Weekly Recap

February 16, 2018

Markets rebounded this week on positive economic data and stable interest rates. The CBOE Volatility Index (VIX) fell 33% as a sense of calm followed the recent selloff in stocks. Already, the 10% market correction has been cut in half; the S&P 500® Index ended the week down just 4.9% from its January 26 high. Last week’s downturn was exacerbated by strategies betting on low volatility; the 250% spike in the VIX triggered trading algorithms to unload stocks. That selling pressure appears to have abated for now. All sectors rose with large cap technology stocks leading in performance. The Nasdaq-100 Index, which includes Apple (+10.3%), Netflix (+11.6%), and Amazon (+8.1%), rose 5.6% this week to outpace the major indices. Small cap value stocks rose 3.9% to modestly trail the Dow Jones Industrial Average and the S&P 500® Index. Since January 2017, the Nasdaq-100 has outperformed the Russell 2000® Value Index by roughly 35%. We anticipate this differential will contract over time, especially as tax reform should disproportionately benefit smaller, domestically-focused companies. On Monday, the administration released its infrastructure proposal which calls for $200 billion in federal spending to be combined with $1.3 trillion in state, local and private investment over the next ten years. The plan was met with skepticism from members of Congress, particularly as it would impact the federal deficit, rely on public-private partnerships, sell federal assets, and “streamline” environmental reviews. Lawmakers will now attempt to mold the proposal into legislation; notably, infrastructure spending has historically received bipartisan support.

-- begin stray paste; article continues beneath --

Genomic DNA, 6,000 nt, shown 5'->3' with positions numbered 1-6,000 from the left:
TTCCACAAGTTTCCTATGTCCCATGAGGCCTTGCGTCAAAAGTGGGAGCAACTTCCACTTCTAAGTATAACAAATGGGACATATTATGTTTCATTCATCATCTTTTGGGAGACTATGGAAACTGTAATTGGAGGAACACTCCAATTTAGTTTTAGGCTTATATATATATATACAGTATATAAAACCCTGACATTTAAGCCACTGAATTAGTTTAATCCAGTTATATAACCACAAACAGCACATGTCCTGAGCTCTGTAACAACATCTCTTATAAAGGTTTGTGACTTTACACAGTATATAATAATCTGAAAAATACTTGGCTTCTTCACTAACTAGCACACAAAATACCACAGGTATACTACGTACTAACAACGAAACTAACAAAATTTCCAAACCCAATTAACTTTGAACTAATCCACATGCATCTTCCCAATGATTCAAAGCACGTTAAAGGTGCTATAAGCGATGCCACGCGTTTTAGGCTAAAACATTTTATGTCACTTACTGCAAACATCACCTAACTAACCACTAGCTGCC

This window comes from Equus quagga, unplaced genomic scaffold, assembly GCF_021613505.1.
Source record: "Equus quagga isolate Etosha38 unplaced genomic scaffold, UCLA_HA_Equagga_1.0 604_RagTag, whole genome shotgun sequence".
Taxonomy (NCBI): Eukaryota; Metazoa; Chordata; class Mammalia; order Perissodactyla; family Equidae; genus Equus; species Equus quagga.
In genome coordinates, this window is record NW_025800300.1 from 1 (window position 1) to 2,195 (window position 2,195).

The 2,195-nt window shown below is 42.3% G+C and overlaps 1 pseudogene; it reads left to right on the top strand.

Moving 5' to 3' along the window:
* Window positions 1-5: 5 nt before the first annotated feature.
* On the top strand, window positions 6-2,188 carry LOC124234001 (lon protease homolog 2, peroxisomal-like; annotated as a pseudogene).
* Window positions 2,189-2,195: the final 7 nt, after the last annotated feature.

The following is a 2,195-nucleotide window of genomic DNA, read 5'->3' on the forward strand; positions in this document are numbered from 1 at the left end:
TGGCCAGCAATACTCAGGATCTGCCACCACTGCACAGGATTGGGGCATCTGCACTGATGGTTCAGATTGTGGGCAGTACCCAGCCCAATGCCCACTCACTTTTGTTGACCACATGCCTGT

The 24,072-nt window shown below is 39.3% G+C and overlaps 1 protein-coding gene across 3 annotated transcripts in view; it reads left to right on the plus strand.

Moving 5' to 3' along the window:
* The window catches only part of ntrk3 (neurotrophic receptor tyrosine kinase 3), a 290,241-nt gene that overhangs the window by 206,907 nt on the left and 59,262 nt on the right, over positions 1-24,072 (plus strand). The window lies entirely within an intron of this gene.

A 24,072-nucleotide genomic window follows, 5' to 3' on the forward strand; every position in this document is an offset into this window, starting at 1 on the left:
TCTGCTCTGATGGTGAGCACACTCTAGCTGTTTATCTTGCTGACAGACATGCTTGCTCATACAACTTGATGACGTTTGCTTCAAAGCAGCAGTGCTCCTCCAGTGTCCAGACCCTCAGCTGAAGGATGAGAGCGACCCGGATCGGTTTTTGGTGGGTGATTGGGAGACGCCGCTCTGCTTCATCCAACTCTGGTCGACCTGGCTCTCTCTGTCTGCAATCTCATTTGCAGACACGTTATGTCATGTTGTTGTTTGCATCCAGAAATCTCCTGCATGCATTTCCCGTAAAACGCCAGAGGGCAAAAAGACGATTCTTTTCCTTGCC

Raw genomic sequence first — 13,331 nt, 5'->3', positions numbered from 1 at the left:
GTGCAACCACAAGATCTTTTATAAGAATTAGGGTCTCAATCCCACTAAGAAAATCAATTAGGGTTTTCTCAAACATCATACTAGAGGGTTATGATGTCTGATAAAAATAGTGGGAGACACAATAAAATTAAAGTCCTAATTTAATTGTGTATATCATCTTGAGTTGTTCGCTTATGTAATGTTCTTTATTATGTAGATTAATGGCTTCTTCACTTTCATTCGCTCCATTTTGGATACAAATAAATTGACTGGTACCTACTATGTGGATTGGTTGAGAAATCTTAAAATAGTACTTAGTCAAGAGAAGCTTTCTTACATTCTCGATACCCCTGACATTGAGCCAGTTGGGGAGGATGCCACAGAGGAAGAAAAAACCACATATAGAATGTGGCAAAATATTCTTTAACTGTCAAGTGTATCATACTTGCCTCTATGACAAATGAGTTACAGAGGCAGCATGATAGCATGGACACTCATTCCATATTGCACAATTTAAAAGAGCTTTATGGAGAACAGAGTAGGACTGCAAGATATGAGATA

Economic data this week were broadly positive. The Small Business Optimism Index increased to 106.9, just shy of last November’s record 107.5 reading; businesses reported plans for expansion and investments in response to tax reform and deregulation. Consumer sentiment rose to a higher-than-expected 99.9 reading, the second highest since 2004; the report highlighted increased job security and higher incomes. And, new housing starts reached their second highest level since August 2007; single-family starts grew by 3.7%, while multi-family starts (apartments and condos) jumped 23.7%. Permits activity also increased 7.4% to signal continued strength in the residential housing market. Retail sales unexpectedly declined, though consumer-oriented categories, such as apparel, electronics, and appliances, increased. Meanwhile, the CPI rose 0.5% month-over-month, the fastest pace since January 2017, to reflect an accelerating economy and stoking concerns about inflation. Interest rates, though, remained relatively stable; the yield on the 10-year U.S. Treasury Note closed the week at 2.88%, up modestly from 2.83% last week, and the yield on the 30-year Treasury Bond ranged narrowly between 3.11% and 3.18%. Investors seem willing to accept that some inflation is appropriate given the strength of the economy.

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